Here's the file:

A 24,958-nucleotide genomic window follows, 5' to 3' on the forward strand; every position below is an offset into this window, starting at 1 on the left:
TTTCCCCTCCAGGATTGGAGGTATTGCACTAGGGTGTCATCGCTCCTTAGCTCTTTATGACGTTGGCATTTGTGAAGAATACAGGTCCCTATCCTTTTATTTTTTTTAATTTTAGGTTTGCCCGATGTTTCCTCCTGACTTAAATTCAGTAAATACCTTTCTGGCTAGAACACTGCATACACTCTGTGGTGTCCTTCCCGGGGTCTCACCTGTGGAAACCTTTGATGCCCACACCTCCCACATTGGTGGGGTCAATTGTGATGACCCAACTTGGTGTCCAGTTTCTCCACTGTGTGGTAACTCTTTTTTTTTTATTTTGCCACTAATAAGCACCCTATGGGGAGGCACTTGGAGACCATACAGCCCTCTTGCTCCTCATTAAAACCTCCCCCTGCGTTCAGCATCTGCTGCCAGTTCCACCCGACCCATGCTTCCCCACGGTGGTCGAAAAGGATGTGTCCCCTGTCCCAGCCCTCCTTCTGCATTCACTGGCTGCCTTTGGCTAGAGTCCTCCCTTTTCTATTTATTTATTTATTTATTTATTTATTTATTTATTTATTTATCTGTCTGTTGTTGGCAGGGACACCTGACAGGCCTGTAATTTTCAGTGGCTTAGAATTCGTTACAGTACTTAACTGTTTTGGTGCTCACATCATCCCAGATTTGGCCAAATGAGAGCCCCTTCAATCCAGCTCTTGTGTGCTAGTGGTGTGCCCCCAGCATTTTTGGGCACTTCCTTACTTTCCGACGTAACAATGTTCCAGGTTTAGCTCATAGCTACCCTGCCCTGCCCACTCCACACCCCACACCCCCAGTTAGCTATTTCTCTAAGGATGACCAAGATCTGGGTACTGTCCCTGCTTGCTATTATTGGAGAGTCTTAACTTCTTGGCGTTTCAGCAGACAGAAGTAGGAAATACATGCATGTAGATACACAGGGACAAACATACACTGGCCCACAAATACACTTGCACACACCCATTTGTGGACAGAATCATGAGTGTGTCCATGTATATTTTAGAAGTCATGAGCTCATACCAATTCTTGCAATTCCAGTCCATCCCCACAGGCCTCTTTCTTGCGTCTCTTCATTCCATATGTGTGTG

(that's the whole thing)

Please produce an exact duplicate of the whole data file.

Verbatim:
A 24,958-nucleotide genomic window follows, 5' to 3' on the forward strand; every position below is an offset into this window, starting at 1 on the left:
TTTCCCCTCCAGGATTGGAGGTATTGCACTAGGGTGTCATCGCTCCTTAGCTCTTTATGACGTTGGCATTTGTGAAGAATACAGGTCCCTATCCTTTTATTTTTTTTAATTTTAGGTTTGCCCGATGTTTCCTCCTGACTTAAATTCAGTAAATACCTTTCTGGCTAGAACACTGCATACACTCTGTGGTGTCCTTCCCGGGGTCTCACCTGTGGAAACCTTTGATGCCCACACCTCCCACATTGGTGGGGTCAATTGTGATGACCCAACTTGGTGTCCAGTTTCTCCACTGTGTGGTAACTCTTTTTTTTTTATTTTGCCACTAATAAGCACCCTATGGGGAGGCACTTGGAGACCATACAGCCCTCTTGCTCCTCATTAAAACCTCCCCCTGCGTTCAGCATCTGCTGCCAGTTCCACCCGACCCATGCTTCCCCACGGTGGTCGAAAAGGATGTGTCCCCTGTCCCAGCCCTCCTTCTGCATTCACTGGCTGCCTTTGGCTAGAGTCCTCCCTTTTCTATTTATTTATTTATTTATTTATTTATTTATTTATTTATTTATCTGTCTGTTGTTGGCAGGGACACCTGACAGGCCTGTAATTTTCAGTGGCTTAGAATTCGTTACAGTACTTAACTGTTTTGGTGCTCACATCATCCCAGATTTGGCCAAATGAGAGCCCCTTCAATCCAGCTCTTGTGTGCTAGTGGTGTGCCCCCAGCATTTTTGGGCACTTCCTTACTTTCCGACGTAACAATGTTCCAGGTTTAGCTCATAGCTACCCTGCCCTGCCCACTCCACACCCCACACCCCCAGTTAGCTATTTCTCTAAGGATGACCAAGATCTGGGTACTGTCCCTGCTTGCTATTATTGGAGAGTCTTAACTTCTTGGCGTTTCAGCAGACAGAAGTAGGAAATACATGCATGTAGATACACAGGGACAAACATACACTGGCCCACAAATACACTTGCACACACCCATTTGTGGACAGAATCATGAGTGTGTCCATGTATATTTTAGAAGTCATGAGCTCATACCAATTCTTGCAATTCCAGTCCATCCCCACAGGCCTCTTTCTTGCGTCTCTTCATTCCATATGTGTGTG